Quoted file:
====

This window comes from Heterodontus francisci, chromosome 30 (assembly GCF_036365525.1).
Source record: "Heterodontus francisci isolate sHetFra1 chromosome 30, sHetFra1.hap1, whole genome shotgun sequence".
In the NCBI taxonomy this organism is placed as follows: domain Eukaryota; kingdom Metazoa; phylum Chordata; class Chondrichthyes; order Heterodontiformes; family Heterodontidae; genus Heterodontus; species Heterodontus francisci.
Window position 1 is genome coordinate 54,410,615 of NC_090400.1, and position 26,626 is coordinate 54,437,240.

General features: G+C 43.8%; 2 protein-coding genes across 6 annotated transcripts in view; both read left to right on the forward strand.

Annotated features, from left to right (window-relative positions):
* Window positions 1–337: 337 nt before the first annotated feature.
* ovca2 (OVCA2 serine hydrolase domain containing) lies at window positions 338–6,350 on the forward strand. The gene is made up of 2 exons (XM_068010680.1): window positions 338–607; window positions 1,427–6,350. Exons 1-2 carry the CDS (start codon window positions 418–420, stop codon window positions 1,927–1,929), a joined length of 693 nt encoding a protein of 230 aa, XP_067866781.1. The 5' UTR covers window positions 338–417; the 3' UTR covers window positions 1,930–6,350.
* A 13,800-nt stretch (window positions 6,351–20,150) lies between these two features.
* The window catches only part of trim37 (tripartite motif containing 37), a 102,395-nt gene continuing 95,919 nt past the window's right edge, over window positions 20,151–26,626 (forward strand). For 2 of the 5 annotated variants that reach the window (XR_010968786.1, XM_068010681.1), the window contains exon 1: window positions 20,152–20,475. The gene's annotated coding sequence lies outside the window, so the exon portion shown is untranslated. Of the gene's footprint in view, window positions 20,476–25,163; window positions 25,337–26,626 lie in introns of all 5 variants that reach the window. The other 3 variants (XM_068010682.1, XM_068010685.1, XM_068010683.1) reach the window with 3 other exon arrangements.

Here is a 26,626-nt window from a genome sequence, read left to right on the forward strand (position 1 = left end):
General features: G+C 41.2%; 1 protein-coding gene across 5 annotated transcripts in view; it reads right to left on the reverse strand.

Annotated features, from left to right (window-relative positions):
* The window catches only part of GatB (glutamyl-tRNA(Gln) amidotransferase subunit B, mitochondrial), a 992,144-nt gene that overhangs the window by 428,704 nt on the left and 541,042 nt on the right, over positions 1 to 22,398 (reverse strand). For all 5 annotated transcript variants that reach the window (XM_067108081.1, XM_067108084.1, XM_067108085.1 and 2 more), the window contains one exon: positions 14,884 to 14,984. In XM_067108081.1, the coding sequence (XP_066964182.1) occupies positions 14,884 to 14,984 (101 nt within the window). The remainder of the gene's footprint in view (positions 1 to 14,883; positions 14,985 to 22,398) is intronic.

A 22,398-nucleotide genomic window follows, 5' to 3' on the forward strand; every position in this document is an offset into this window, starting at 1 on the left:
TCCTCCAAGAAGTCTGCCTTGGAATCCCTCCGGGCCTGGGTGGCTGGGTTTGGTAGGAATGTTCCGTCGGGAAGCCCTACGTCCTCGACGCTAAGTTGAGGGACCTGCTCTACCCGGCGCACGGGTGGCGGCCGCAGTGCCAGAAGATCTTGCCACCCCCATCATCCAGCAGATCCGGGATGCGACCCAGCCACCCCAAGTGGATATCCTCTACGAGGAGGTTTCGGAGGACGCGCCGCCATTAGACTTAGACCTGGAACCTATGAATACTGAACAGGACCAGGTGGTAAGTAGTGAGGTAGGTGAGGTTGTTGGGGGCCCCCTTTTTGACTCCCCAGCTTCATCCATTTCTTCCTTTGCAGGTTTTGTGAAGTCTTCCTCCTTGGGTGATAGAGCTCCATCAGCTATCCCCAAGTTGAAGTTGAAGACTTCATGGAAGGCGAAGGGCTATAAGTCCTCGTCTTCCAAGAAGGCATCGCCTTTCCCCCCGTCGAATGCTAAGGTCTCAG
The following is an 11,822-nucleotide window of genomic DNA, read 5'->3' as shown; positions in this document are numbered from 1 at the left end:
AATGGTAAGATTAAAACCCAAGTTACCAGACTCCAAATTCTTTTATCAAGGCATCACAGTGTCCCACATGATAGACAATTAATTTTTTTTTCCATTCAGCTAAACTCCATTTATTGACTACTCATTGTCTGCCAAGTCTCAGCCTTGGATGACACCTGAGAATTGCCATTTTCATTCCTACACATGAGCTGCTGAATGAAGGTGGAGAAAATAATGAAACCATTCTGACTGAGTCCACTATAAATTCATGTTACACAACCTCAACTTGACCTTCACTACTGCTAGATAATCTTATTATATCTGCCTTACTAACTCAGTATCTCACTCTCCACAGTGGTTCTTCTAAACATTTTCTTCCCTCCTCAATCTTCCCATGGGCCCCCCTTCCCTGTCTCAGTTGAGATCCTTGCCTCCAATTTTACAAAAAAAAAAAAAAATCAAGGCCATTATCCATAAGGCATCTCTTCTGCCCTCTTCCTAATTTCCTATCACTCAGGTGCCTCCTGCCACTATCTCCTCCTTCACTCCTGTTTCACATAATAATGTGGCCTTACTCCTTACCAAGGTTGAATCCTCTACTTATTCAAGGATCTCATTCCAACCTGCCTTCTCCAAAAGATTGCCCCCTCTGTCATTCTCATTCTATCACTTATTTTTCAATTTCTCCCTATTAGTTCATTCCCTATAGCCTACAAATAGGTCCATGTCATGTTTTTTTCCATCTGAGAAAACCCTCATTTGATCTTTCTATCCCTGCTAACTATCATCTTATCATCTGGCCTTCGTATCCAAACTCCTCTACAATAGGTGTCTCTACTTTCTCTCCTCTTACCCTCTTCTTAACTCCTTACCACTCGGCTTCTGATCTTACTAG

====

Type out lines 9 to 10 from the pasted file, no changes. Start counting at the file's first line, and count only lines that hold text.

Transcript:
* A 13,800-nt stretch (window positions 6,351–20,150) lies between these two features.
* The window catches only part of trim37 (tripartite motif containing 37), a 102,395-nt gene continuing 95,919 nt past the window's right edge, over window positions 20,151–26,626 (forward strand). For 2 of the 5 annotated variants that reach the window (XR_010968786.1, XM_068010681.1), the window contains exon 1: window positions 20,152–20,475. The gene's annotated coding sequence lies outside the window, so the exon portion shown is untranslated. Of the gene's footprint in view, window positions 20,476–25,163; window positions 25,337–26,626 lie in introns of all 5 variants that reach the window. The other 3 variants (XM_068010682.1, XM_068010685.1, XM_068010683.1) reach the window with 3 other exon arrangements.